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Re: alverezsaurs (was dino-lice)

While it is surely unlikely that the forelimb was not simply a display 
structure, this does not mean that it was not the result of sexual selection 
(either for fighting rivals or grappling during copulation)?  If that is the 
case I suspect that it is highly unlikely that we will ever discover how it was 
used, as the use may simply not have been analogous with any structure on a 
living animal.

 Ronald Orenstein
1825 Shady Creek Court
Mississauga, ON L5L 3W2

----- Original Message ----
From: Tim Williams <tijawi@gmail.com>
To: dinosaur@usc.edu
Sent: Thu, April 21, 2011 12:52:22 PM
Subject: Re: dino-lice

Vivian Allen <mrvivianallen@googlemail.com> wrote:

> I think we can agree Jason has made Shuuvia and
> Mononykus exerting large forces with their pectoral limbs sound pretty
> difficult.

Speaking for myself, I don't agree at all.  I'm not doubting the
efficacy of Senter's biomechanical work, which posited that the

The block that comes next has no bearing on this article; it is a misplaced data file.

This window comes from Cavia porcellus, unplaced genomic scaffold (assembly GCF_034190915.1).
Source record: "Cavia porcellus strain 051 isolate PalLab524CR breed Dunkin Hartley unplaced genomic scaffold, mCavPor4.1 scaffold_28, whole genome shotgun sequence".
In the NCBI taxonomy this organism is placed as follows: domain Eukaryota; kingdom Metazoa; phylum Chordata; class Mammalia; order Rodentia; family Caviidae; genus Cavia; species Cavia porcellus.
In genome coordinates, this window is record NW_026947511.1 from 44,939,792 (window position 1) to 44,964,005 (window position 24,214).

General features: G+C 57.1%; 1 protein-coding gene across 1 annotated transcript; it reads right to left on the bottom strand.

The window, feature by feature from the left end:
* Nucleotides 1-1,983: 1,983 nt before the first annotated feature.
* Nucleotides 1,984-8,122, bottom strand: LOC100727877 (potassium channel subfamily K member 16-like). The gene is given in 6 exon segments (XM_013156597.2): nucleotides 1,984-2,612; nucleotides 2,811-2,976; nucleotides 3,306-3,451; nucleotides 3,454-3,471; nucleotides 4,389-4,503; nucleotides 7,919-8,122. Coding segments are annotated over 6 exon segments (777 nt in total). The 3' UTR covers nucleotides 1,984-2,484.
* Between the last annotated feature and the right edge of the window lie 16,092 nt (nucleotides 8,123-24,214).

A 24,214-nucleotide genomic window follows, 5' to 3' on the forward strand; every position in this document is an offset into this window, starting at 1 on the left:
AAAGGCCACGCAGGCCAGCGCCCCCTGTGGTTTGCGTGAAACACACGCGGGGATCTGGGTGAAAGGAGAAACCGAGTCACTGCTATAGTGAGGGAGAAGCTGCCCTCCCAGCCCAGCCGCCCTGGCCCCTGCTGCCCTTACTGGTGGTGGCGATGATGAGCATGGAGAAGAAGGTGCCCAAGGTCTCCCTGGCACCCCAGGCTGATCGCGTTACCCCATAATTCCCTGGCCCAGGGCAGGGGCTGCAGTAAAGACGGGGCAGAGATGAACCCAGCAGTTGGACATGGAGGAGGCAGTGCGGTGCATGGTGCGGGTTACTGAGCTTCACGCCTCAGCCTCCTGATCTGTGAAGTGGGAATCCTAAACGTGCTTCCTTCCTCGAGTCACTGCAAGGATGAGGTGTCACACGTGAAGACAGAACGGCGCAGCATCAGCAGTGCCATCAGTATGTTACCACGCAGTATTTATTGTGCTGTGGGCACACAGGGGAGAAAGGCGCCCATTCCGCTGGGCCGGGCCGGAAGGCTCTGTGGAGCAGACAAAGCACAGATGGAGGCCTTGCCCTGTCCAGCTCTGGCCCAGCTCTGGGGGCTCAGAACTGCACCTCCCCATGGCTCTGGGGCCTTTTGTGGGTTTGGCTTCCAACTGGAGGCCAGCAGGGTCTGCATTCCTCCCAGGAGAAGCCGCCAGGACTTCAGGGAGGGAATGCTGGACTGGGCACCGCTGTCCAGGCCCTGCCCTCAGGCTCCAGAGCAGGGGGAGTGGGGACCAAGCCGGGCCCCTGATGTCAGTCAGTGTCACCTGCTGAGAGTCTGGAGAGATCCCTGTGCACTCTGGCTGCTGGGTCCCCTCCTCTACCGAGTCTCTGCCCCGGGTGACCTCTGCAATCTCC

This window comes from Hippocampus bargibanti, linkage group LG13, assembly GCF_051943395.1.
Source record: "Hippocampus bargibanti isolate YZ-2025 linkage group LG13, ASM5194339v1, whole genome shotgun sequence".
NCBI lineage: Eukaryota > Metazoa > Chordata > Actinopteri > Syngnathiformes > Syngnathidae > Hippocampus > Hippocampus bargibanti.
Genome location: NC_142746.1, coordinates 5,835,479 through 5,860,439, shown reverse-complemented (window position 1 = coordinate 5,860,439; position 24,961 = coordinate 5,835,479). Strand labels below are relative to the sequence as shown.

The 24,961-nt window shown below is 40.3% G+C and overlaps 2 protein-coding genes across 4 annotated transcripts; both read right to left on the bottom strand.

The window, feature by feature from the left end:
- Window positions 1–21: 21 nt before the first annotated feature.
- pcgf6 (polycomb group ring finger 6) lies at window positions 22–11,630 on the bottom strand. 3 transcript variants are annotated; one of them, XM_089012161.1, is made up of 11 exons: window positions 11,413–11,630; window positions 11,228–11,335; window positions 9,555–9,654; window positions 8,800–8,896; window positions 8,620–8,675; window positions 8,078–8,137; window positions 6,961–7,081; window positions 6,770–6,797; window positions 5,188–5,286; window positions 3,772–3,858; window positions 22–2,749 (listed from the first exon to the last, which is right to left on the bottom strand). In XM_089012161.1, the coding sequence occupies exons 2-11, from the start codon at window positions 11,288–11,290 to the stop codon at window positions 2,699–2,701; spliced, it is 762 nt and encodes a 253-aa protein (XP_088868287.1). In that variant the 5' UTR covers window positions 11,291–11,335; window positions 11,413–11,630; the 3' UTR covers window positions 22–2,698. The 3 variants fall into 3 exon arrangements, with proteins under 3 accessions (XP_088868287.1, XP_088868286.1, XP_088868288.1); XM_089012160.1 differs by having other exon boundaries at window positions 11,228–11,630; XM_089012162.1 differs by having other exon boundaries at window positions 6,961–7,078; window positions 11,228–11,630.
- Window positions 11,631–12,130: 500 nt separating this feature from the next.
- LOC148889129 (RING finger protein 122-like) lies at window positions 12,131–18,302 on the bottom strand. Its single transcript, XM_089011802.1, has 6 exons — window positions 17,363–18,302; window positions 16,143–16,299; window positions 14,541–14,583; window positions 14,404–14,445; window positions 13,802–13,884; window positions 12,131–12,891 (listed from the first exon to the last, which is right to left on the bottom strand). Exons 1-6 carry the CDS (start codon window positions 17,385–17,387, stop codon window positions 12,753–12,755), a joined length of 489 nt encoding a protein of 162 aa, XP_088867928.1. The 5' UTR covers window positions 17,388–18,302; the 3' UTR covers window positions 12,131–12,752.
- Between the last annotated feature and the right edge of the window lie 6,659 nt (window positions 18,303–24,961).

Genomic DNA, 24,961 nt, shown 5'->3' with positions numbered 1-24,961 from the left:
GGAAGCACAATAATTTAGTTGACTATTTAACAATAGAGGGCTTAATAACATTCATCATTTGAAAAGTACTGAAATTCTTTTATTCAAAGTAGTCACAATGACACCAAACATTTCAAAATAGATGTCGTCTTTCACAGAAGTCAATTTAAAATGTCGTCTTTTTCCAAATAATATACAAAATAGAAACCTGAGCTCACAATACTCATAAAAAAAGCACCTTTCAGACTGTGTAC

forelimbs of _Mononykus_ are suited for scratch-digging or
hook-and-pull movements.  What I'm skeptical about is whether
_Mononykus_ (or any other alvarezsaur) deployed the forelimbs as part
of a specialized ant- or termite-eating ecology - specifically,
targeting insect nests or insect-infested wood.  It doesn't mesh with
the remaining proportions of the alvarezsaur postcranium; it requires
a highly cursorial animal with an elevated metabolism to subsist on a
low-calorific diet; and the anteater/vermilinguan analogy is not
especially compelling considering that these extant mammals have long
forelimbs capable of a wide range of motions.

I agree with GSP that the pectoral musculature is way over-the-top for
just an ornamental structure.  Plus, the manus retained a single large
claw - what was it there for if the forelimb was used only for
display?  There is no indication of atrophy of the alvarezsaur
forelimb - just heavy-duty truncation.